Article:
You are an investment professional with very little background in our industry. As for Mr. Lawrie, in his recent role as the failed CEO of Siebel, ousted less than a year into his tenure, what did he accomplish that suggests he has a vision for Acxiom's short or long-term success?
Indeed there are multiple media accounts of his failings as a leader at Siebel. An April 2005 report in "Data Monitor News and Comment" characterized Siebel's results during Lawrie's tenure as "truly awful." And after he was fired by the Siebel board, one of the company's business partners was quoted in a CMP Techweb article, saying of Lawrie's successor: "I think he'll be much more focused on execution that Lawrie was. Lawrie had the ideas but not the execution."
When Mr. Lawrie joined ValueAct, you remarked that you had gotten to know him when he was CEO at Siebel and that your firm had invested in Siebel. Given what we since have learned about Mr. Lawrie's performance at that company, we would be interested in knowing what leadership and execution capabilities you saw in him that perhaps were overlooked by Siebel's board of directors when they terminated his employment. And, frankly, since you were an investor in Siebel, were you pleased with the large financial payout that Mr. Laurie accepted for the brief time he was there? Did you honestly believe he had earned the money?
Similarly, in his recent short stint as president and CEO of Lexis-Nexis, what did Mr. Andreozzi accomplish that should give our shareholders confidence that he is the right man to lead Acxiom forward? The fact that there has been so little reported about Mr. Andreozzi's tenure at Lexis-Nexis suggests that his accomplishments were anything but stellar. How exactly did the Lexis-Nexis business perform under his leadership? In fact, we would like to know whether Mr. Andreozzi is another of your proposed candidates who in fact was asked to leave his prominent job after a short tenure.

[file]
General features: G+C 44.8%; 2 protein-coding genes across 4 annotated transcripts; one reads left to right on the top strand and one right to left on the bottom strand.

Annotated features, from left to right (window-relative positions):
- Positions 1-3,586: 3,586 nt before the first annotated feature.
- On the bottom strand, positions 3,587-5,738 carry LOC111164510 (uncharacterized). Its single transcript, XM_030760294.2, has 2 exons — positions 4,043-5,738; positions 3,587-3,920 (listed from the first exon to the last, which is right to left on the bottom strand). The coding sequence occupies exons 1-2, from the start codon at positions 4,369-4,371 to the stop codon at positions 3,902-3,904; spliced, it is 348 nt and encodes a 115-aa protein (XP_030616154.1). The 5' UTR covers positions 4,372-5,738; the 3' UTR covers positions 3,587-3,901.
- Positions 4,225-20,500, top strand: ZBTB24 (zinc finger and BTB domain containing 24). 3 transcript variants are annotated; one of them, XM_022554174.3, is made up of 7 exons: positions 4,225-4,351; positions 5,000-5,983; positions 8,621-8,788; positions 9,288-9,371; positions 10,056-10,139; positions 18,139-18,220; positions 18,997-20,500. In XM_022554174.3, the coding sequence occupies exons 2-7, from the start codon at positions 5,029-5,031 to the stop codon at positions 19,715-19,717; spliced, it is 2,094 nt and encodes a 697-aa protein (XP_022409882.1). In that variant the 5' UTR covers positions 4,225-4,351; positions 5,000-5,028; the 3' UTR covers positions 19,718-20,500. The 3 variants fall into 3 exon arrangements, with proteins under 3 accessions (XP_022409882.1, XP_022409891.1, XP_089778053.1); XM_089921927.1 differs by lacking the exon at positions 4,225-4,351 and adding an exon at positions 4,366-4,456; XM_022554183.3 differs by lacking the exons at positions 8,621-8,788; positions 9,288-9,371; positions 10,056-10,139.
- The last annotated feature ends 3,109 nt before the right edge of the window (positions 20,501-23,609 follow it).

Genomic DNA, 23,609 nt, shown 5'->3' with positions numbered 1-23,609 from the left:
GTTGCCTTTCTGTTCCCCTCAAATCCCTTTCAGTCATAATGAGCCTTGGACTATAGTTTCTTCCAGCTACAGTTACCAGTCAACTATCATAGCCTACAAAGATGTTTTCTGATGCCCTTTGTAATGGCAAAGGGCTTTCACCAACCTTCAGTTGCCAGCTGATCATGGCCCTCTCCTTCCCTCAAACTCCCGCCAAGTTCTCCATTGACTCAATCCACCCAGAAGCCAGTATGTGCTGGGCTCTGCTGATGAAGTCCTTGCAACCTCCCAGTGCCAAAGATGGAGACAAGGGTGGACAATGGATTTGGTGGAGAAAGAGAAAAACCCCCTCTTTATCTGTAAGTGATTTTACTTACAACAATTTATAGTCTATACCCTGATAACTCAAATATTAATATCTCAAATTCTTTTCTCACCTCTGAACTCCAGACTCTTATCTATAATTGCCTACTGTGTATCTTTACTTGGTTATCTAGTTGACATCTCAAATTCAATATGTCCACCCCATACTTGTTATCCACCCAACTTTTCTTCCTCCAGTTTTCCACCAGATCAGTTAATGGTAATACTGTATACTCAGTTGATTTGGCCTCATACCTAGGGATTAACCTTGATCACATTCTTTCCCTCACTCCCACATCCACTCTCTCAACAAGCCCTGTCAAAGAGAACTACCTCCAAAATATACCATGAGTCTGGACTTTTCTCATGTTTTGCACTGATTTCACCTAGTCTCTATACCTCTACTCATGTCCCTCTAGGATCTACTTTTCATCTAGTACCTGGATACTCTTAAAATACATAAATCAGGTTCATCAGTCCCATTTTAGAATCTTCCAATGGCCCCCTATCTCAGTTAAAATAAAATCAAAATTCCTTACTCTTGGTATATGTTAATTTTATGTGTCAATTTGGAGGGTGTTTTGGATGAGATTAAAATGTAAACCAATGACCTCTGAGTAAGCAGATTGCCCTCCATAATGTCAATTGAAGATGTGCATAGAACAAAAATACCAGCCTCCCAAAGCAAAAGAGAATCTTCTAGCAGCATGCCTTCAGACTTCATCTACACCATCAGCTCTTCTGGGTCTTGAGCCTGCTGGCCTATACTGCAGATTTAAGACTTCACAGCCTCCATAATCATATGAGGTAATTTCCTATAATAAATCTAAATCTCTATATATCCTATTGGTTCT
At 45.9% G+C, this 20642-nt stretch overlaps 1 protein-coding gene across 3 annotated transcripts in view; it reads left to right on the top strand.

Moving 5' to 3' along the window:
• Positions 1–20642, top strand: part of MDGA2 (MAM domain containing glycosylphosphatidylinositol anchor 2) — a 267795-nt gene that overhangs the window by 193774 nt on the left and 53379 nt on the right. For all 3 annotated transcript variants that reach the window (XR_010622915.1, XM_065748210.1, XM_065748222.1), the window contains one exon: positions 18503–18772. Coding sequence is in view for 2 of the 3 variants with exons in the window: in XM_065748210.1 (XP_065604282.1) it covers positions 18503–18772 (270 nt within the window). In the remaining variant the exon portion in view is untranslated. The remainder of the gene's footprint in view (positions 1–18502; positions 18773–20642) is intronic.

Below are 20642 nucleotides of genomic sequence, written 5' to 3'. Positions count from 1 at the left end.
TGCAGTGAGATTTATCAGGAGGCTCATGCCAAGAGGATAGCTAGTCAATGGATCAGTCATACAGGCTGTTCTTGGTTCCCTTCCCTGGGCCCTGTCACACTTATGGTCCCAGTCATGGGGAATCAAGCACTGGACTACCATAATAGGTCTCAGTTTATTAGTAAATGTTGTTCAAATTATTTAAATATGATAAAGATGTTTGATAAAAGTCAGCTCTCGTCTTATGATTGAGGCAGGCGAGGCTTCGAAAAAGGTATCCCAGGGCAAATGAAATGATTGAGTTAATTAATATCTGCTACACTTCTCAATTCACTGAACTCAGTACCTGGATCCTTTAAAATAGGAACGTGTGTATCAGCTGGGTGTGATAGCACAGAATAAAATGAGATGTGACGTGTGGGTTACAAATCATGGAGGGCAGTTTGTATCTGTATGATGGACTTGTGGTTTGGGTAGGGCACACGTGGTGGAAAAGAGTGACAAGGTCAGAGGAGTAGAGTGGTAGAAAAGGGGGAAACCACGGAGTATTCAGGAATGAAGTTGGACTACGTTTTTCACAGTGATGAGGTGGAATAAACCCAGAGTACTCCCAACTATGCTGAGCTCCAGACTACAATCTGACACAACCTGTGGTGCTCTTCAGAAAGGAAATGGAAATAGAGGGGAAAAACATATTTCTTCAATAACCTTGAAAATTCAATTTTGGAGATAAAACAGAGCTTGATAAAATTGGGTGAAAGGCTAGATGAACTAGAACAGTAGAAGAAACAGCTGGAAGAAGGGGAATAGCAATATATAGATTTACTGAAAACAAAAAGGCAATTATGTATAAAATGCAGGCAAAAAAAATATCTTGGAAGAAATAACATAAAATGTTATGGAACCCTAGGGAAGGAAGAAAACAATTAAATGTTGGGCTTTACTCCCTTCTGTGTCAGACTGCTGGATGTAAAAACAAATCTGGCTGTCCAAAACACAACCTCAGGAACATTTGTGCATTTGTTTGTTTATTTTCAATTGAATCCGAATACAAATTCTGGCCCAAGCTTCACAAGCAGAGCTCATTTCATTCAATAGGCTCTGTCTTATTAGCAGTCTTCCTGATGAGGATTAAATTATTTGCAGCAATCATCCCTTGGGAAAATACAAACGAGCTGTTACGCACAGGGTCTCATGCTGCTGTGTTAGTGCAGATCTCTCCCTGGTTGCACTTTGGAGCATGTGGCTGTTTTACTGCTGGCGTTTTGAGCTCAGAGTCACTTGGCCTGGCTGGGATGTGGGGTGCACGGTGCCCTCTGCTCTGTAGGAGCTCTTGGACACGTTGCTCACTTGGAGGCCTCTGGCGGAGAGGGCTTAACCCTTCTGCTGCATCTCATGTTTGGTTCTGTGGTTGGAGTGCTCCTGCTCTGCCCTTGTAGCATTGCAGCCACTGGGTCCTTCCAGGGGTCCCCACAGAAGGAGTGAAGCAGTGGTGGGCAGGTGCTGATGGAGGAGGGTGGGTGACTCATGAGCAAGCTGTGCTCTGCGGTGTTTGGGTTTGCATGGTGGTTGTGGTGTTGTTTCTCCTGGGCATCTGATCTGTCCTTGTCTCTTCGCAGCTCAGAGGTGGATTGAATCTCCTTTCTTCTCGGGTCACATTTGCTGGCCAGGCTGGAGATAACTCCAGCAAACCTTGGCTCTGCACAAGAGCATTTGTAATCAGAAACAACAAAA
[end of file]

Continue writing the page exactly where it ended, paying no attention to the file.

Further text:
We still stand ready to hear your team's specific ideas for increasing Acxiom's revenue and creating the solutions that address our clients' business issues.
In the past when you have made constructive comments regarding governance we have listened - and acted:
• We increased the level of independence on the Acxiom board, with two non-independent directors leaving and a new highly experienced financial expert coming on board.
• The board elected a lead independent director.
• We have recently added a highly experienced CFO to our senior leadership team.
Yet despite these changes, you have only continued to attack, suggesting broad-brush ideas without specific suggestions for Acxiom's long-term growth. You criticize us for investing in grid-based computing, ignoring the fact that it is providing Acxiom with capabilities that differentiate us from our competitors. You ignore that the grid provides a higher-performing, lower-cost computing platform that provides a better foundation for the delivery of our products and services.